Neeson, are the pivotal figures in the by Ahmed Best He displayed excel­
pants banter (“Look at the size
plotline ofEpisode I.
lent vocal tone in the voice of Jar Jar;
of that thing!” “I can’t shake
The part of Kenobi and Qui-Gon and seemed to do well acting as the him!” “Red 5, I’m going in!”) is
were intricate and deep, yet Neeson model for Jar Jar’s movements.
absent, as is the nail-biting ac­
and McGregor were able to play these
Star Wars Episode I: The Phantom tion that went with it. The evil
complex characters to a T.
Menace is definitely a well-con­
battleships, though they look
Neeson uses a mix of vocal tones structed movie. The characters and cool at first, never seem that
combined with excellent body lan­ special effects are strong, and the over­ threatening, and the fighters
guage to accurately portray Qu i-Gon all acting quality may be the best out aren’t seen in battle enough to
throughout the movie. This is evident of the four Star Wars movies so far.
develop a sense of menace. It
in a scene that takes place in Anakin’s
makes one long for the
hone, in which Qui-Gon must show
“sheeeeow” of passing TIE
“■> Troy Maben
The Print
George Lucas has done it again! He has
“Star Wars” quality
sated another fast paced, far out film in his
itinuing Star Wars Adventure, “Return Of
eJedi.” P'...-
V .
First we saw the introduction of such things
the empire, the rebellion, and the ever­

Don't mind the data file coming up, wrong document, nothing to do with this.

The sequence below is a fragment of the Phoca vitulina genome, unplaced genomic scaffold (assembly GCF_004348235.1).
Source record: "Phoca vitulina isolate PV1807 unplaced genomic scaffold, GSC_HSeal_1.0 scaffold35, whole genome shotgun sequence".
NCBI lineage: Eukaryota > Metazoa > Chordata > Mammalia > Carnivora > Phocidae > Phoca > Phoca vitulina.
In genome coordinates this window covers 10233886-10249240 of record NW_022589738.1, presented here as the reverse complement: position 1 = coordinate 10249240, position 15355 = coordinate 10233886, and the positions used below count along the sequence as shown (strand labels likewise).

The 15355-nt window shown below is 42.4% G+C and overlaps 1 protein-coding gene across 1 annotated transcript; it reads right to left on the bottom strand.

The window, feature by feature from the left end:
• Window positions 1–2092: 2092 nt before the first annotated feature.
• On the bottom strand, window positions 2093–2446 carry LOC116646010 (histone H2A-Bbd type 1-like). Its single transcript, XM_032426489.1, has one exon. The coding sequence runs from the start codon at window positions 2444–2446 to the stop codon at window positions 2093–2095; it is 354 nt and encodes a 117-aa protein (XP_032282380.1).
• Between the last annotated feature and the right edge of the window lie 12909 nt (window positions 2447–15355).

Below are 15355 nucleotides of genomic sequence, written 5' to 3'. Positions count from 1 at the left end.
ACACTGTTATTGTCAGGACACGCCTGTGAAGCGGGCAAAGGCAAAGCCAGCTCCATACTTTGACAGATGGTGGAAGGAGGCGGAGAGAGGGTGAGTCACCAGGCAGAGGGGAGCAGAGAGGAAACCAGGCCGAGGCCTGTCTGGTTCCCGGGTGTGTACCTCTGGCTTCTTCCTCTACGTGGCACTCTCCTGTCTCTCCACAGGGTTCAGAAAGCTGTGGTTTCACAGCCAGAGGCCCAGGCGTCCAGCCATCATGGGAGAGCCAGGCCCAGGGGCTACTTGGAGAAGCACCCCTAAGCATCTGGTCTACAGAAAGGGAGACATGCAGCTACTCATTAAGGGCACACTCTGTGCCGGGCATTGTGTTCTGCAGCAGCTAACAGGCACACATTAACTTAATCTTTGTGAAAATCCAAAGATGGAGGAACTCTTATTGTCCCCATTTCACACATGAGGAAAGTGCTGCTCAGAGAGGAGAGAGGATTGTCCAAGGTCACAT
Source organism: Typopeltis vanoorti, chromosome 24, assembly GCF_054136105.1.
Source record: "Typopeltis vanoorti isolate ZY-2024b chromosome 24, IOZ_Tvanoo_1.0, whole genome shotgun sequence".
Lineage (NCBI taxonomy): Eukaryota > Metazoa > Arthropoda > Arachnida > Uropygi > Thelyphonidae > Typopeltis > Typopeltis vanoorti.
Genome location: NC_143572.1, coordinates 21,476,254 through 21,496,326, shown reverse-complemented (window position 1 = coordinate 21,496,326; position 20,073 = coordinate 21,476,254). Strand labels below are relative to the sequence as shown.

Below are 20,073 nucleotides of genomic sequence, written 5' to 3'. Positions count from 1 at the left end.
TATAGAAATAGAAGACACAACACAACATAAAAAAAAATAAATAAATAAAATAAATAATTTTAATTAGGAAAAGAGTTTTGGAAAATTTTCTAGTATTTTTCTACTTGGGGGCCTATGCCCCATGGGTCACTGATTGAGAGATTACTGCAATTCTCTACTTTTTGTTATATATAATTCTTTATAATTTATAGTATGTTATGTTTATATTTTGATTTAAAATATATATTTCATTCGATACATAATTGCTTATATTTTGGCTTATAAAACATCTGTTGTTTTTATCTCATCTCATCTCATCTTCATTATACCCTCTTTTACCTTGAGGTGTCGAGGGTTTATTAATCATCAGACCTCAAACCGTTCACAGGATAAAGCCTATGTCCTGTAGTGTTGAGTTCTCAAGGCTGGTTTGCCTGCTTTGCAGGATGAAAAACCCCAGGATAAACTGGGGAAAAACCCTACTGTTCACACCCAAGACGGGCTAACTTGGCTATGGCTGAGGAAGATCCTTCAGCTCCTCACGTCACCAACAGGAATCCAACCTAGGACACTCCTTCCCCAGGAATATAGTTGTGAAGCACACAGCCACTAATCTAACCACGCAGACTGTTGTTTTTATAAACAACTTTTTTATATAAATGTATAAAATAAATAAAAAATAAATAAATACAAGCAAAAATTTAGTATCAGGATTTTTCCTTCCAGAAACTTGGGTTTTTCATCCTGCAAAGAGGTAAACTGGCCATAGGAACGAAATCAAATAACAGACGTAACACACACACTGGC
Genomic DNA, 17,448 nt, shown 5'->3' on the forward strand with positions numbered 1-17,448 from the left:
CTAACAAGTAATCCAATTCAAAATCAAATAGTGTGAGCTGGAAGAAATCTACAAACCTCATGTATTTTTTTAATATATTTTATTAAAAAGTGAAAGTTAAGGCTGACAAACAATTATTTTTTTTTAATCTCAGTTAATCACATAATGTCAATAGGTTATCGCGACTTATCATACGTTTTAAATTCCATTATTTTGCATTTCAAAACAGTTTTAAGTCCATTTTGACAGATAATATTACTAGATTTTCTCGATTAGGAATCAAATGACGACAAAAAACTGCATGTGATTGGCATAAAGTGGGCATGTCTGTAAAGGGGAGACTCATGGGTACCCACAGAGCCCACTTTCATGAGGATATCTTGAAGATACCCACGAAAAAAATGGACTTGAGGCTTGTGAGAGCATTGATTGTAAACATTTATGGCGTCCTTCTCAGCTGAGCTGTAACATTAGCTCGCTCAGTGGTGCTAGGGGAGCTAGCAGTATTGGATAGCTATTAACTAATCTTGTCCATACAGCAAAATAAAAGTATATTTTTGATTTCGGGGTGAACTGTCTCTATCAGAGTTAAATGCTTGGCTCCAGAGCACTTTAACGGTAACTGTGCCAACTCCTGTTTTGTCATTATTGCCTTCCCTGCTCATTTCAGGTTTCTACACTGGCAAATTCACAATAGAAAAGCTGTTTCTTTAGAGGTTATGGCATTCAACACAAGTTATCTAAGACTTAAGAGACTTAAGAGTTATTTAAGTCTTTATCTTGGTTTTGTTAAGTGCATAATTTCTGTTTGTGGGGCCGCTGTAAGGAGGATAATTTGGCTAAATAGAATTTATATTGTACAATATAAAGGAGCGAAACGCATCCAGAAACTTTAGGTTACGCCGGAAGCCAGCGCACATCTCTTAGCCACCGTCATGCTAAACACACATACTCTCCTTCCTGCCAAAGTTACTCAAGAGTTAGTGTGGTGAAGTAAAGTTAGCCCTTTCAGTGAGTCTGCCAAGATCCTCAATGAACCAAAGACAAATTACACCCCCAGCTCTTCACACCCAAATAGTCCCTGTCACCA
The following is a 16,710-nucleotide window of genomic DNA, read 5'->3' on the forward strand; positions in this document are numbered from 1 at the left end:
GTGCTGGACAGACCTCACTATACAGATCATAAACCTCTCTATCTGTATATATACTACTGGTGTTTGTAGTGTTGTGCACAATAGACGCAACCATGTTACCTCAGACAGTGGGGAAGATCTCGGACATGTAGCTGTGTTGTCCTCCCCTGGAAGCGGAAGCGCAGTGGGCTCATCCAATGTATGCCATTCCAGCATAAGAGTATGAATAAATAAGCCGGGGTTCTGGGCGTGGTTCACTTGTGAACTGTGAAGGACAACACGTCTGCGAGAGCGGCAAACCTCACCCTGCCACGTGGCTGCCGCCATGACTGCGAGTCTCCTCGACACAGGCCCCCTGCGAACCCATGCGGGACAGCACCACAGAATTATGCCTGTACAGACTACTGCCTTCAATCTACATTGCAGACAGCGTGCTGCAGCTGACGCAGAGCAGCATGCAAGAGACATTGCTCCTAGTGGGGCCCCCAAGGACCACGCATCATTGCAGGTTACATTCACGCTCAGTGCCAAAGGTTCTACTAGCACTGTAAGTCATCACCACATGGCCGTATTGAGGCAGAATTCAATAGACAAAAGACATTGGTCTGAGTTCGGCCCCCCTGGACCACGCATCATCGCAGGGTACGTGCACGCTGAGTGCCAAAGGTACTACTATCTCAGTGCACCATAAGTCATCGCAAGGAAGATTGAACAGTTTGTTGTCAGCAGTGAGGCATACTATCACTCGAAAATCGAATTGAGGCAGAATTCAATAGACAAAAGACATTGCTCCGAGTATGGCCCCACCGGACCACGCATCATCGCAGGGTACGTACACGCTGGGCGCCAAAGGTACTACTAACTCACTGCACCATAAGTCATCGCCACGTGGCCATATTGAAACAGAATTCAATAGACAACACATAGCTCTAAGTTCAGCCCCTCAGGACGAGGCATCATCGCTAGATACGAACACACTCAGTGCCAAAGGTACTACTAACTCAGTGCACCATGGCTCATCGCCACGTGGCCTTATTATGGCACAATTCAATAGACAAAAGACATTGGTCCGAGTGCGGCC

familiar characters of Darth Vader, Luke
Sky walker, Han Solo, and many others, in the
JgBftksft hanging at the Outcome of the second
film, “The Empire Strikes Back," In which evil
Darth Vader (Boo hiss) gained the upper hand
o-ver the rebellion and froze hero,Han Solo, in
cefttopite. Now the new Jedi film answers all the
questions oi the last film, ties up loose ends, and
. presents a new array of characters anddazzllng
.^efled^^mbtoed-to iwj^ie • more
Even t&ibgh the film has been put for a
Luke (Mark Hamill) and Leia (Carrie Fisher) prepare to
KARL KATZKE I Clackamas Print
Darth Maul and Obi-Wan Kanobi action figures duke it out
Fighters and the looming Star
Destroyers of yesteryear.
Rich and detailed fantasy world:
Menace is gor­
geous, rich, and
dazzling—an un­
derwater city, the
Republic’s Sen­
ate Chamber, the
city-planet of
these are rendered spectacularly.
Overuse of computer graphics:
As mentioned
above, Phantom
Menace achieves
some majestic
beauty, but the
miracles possible
through CGI are
through overuse. Call it nostalgia;
call it curmudgeonry; I actually
like stop-motion, animatronics,
blue-screen models, and espe­
cially matte paintings. The usual
complaint against these antiqui­
ties is that they don’t look real.
Well, guess what—often, CGIs
don’t look real either. They’re just
a more impressive, detailed ver­
sion of fake.
Darth Vader and Luke Skywalker is destined to
become a classic scene:
The acting is so much better in this third film
also. In fact, Lucas went to great lengths to show
how much Luke has grown since the last film.’
The first introduction the audience has of Luke
is a Hologram image in Jabba’s court. Spunky
robot, R2D2, displays the image which shows a
much older looking Luke Sky walker, self
assured and a Jed! Knight.
Princess Leia is also more in depth in this
film than in the past two. She was previously
portrayed as a tough young girl, but in “Return”
we see a more sensitive and mature character.
: Han Solo’s part stays pretty much the same
and Harrison Ford plays him with the same
smug, smart alec attitude that has delighted Star
Wars fans for six years. In one scene in the forest
on Endor, Luke tells Han to sneak up on some
storm troopers, and, says, “Be quiet!” Han turns
to Luke with a big grin and replies, “Hey, it’s
me." Should Luke worry? Han steps on a twig
and gets decked by a storm trooper.
And we musn’t forget good old Darth
Vader. His character is Introduced with the same